Our latest Ask the Manager question got our Executives in Residence plenty talkative. Even our Research Fellows, who rarely step to the podium, had something to say. So we opened this to our full panel.
Note: some facts in the letter below have been omitted or altered to obscure the workplace. The letter is otherwise genuine. Please also note that our panel of managers are all senior staff and thought leaders in their organizations and their professions. We are grateful to have their mentorship, and have masked their identities in exchange for their participation.
Enough disclaimers. Let’s dish.
... I work in an area of [the company where] the managers all come from an area called the... lab. Instead of being one large unit they give all of the credit to the lab. They promoted a tech into management that doesn’t understand the scope of [our jobs] and he hangs with his buds in the lab and in general favors them. ... The Vice President of Operations came for a visit to our... area and she stated that the [recently promoted] tech should have never been promoted to management and that she feels that [the rest of us] have not been represented well [in mgt]. The issue here is my [supervisor], the manager and the Director and some others in the lab are close friends, they have plans to put yet more inappropriate people in these positions not changing a thing. The VP (because she doesn’t see us often) isn’t aware of this new development. She was very sincere in wondering ...Why positions that have been approved were not filled?... I can’t help but wonder why the VP would come in to our unit, say a few odd statements then leave.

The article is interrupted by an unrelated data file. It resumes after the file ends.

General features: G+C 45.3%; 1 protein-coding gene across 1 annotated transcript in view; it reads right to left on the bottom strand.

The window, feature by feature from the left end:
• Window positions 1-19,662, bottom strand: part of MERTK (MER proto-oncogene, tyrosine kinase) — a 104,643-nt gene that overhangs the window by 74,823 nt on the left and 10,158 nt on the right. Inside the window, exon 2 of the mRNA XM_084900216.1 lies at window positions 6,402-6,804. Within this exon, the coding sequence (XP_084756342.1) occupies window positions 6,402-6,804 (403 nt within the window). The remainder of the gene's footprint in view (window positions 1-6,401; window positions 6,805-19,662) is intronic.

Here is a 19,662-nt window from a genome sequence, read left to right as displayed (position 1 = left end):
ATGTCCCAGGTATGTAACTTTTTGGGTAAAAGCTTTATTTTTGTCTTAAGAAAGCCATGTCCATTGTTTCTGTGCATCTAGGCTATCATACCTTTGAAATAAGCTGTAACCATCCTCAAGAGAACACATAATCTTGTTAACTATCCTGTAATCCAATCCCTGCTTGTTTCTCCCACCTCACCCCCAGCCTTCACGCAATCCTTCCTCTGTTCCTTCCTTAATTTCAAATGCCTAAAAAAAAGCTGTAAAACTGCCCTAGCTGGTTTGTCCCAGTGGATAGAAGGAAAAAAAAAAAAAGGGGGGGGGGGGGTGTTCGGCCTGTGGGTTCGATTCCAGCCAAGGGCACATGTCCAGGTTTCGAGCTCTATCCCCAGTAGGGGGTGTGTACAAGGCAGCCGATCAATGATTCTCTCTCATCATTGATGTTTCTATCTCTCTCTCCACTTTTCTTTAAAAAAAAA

... I love my job, I feel that I am a team player and I have demonstrated many times my willingness to go above and beyond. My main point to this query is, does the VP need to know something that she is unaware of. She is an extremely smart person, but again very busy .... How does one inform without being a teller of tales or should I take my husbands advice and just buck up and hope for the best.
~~ Erin B
Caroline Bender: So, a toss-up question first. Is a drop-by from someone of this VP’s stature unusual? Is she fishing?
Monica, Academe: The writer is answering her own question when she says she is wondering “why the VP would come into our unit, say a few odd statements, and leave.” She came because she smells that something is up, and she is fishing for information.
Don, Business Integration: I think it is most likely not some random coincidence that the VP would come around asking for input, particularly if this is not a usual occurrence.
Chris, Human Resources: I'm disappointed that your VP seemed to solicit opinions but did not follow up by providing a safe venue for people to voice them. This makes me question her EQ, and her intent to truly understand the problem. No one makes it to VP in an organization without a deep understanding of how power structures work, and the roles people are forced to play within them.